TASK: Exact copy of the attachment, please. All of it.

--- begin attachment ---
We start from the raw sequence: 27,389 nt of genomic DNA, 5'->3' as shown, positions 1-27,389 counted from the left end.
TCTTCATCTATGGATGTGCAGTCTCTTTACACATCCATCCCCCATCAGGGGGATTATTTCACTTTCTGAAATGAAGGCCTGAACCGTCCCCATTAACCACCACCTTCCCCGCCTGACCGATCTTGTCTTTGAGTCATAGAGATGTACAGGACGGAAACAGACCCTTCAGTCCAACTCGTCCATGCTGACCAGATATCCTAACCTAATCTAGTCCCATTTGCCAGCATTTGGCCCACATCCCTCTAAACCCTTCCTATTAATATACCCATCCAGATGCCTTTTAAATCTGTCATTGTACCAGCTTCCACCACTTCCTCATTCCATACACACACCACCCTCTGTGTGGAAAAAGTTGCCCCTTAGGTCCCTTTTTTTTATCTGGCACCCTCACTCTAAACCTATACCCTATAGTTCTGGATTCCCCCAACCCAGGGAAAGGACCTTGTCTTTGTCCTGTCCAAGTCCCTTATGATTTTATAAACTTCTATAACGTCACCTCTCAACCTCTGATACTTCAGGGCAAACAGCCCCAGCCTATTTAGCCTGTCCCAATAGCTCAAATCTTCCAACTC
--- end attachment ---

We start from the raw sequence: 27,389 nt of genomic DNA, 5'->3' as shown, positions 1-27,389 counted from the left end.
TCTTCATCTATGGATGTGCAGTCTCTTTACACATCCATCCCCCATCAGGGGGATTATTTCACTTTCTGAAATGAAGGCCTGAACCGTCCCCATTAACCACCACCTTCCCCGCCTGACCGATCTTGTCTTTGAGTCATAGAGATGTACAGGACGGAAACAGACCCTTCAGTCCAACTCGTCCATGCTGACCAGATATCCTAACCTAATCTAGTCCCATTTGCCAGCATTTGGCCCACATCCCTCTAAACCCTTCCTATTAATATACCCATCCAGATGCCTTTTAAATCTGTCATTGTACCAGCTTCCACCACTTCCTCATTCCATACACACACCACCCTCTGTGTGGAAAAAGTTGCCCCTTAGGTCCCTTTTTTTTATCTGGCACCCTCACTCTAAACCTATACCCTATAGTTCTGGATTCCCCCAACCCAGGGAAAGGACCTTGTCTTTGTCCTGTCCAAGTCCCTTATGATTTTATAAACTTCTATAACGTCACCTCTCAACCTCTGATACTTCAGGGCAAACAGCCCCAGCCTATTTAGCCTGTCCCAATAGCTCAAATCTTCCAACTC